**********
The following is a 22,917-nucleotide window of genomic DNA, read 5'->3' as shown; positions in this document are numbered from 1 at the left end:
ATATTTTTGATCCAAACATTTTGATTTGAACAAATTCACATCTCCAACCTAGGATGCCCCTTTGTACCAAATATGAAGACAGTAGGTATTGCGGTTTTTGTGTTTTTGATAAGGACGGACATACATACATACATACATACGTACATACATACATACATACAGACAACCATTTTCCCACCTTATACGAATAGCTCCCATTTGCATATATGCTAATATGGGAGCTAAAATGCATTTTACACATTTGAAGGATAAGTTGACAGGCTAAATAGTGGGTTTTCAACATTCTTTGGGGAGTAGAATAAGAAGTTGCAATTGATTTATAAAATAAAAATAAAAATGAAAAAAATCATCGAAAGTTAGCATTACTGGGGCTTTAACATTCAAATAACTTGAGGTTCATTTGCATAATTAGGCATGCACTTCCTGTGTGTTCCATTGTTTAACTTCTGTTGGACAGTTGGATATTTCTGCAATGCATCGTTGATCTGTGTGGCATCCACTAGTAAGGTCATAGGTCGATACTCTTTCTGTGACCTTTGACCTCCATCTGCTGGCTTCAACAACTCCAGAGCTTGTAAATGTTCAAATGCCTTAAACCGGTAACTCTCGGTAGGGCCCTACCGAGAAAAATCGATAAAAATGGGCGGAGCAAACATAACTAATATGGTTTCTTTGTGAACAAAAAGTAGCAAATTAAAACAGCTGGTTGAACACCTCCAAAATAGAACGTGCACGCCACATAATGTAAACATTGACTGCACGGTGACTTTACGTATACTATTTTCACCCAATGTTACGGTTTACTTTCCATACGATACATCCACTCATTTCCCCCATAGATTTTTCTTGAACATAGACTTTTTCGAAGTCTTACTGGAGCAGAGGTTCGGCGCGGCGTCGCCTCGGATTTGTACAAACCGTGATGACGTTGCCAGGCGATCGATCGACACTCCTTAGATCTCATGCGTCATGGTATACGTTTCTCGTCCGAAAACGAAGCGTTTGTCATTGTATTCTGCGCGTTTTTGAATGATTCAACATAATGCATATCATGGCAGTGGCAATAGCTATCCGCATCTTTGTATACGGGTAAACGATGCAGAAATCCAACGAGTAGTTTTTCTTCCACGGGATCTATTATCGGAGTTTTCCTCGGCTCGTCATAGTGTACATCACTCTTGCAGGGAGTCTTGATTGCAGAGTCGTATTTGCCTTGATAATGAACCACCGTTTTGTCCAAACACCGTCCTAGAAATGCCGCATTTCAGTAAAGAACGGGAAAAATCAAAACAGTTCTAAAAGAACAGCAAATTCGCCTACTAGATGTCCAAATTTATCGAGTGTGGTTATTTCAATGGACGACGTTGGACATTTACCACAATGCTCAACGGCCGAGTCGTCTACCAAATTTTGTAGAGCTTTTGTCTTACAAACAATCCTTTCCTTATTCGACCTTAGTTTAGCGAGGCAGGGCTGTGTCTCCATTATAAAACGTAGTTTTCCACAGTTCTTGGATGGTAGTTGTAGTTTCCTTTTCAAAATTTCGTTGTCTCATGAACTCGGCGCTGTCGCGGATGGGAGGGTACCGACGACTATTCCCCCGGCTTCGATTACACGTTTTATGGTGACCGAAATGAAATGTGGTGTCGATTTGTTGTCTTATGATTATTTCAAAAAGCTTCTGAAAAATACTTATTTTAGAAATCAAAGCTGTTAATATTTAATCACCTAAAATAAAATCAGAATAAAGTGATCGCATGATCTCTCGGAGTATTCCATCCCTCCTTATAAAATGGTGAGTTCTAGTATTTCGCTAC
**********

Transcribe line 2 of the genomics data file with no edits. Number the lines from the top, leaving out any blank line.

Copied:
ATATTTTTGATCCAAACATTTTGATTTGAACAAATTCACATCTCCAACCTAGGATGCCCCTTTGTACCAAATATGAAGACAGTAGGTATTGCGGTTTTTGTGTTTTTGATAAGGACGGACATACATACATACATACATACGTACATACATACATACATACAGACAACCATTTTCCCACCTTATACGAATAGCTCCCATTTGCATATATGCTAATATGGGAGCTAAAATGCATTTTACACATTTGAAGGATAAGTTGACAGGCTAAATAGTGGGTTTTCAACATTCTTTGGGGAGTAGAATAAGAAGTTGCAATTGATTTATAAAATAAAAATAAAAATGAAAAAAATCATCGAAAGTTAGCATTACTGGGGCTTTAACATTCAAATAACTTGAGGTTCATTTGCATAATTAGGCATGCACTTCCTGTGTGTTCCATTGTTTAACTTCTGTTGGACAGTTGGATATTTCTGCAATGCATCGTTGATCTGTGTGGCATCCACTAGTAAGGTCATAGGTCGATACTCTTTCTGTGACCTTTGACCTCCATCTGCTGGCTTCAACAACTCCAGAGCTTGTAAATGTTCAAATGCCTTAAACCGGTAACTCTCGGTAGGGCCCTACCGAGAAAAATCGATAAAAATGGGCGGAGCAAACATAACTAATATGGTTTCTTTGTGAACAAAAAGTAGCAAATTAAAACAGCTGGTTGAACACCTCCAAAATAGAACGTGCACGCCACATAATGTAAACATTGACTGCACGGTGACTTTACGTATACTATTTTCACCCAATGTTACGGTTTACTTTCCATACGATACATCCACTCATTTCCCCCATAGATTTTTCTTGAACATAGACTTTTTCGAAGTCTTACTGGAGCAGAGGTTCGGCGCGGCGTCGCCTCGGATTTGTACAAACCGTGATGACGTTGCCAGGCGATCGATCGACACTCCTTAGATCTCATGCGTCATGGTATACGTTTCTCGTCCGAAAACGAAGCGTTTGTCATTGTATTCTGCGCGTTTTTGAATGATTCAACATAATGCATATCATGGCAGTGGCAATAGCTATCCGCATCTTTGTATACGGGTAAACGATGCAGAAATCCAACGAGTAGTTTTTCTTCCACGGGATCTATTATCGGAGTTTTCCTCGGCTCGTCATAGTGTACATCACTCTTGCAGGGAGTCTTGATTGCAGAGTCGTATTTGCCTTGATAATGAACCACCGTTTTGTCCAAACACCGTCCTAGAAATGCCGCATTTCAGTAAAGAACGGGAAAAATCAAAACAGTTCTAAAAGAACAGCAAATTCGCCTACTAGATGTCCAAATTTATCGAGTGTGGTTATTTCAATGGACGACGTTGGACATTTACCACAATGCTCAACGGCCGAGTCGTCTACCAAATTTTGTAGAGCTTTTGTCTTACAAACAATCCTTTCCTTATTCGACCTTAGTTTAGCGAGGCAGGGCTGTGTCTCCATTATAAAACGTAGTTTTCCACAGTTCTTGGATGGTAGTTGTAGTTTCCTTTTCAAAATTTCGTTGTCTCATGAACTCGGCGCTGTCGCGGATGGGAGGGTACCGACGACTATTCCCCCGGCTTCGATTACACGTTTTATGGTGACCGAAATGAAATGTGGTGTCGATTTGTTGTCTTATGATTATTTCAAAAAGCTTCTGAAAAATACTTATTTTAGAAATCAAAGCTGTTAATATTTAATCACCTAAAATAAAATCAGAATAAAGTGATCGCATGATCTCTCGGAGTATTCCATCCCTCCTTATAAAATGGTGAGTTCTAGTATTTCGCTAC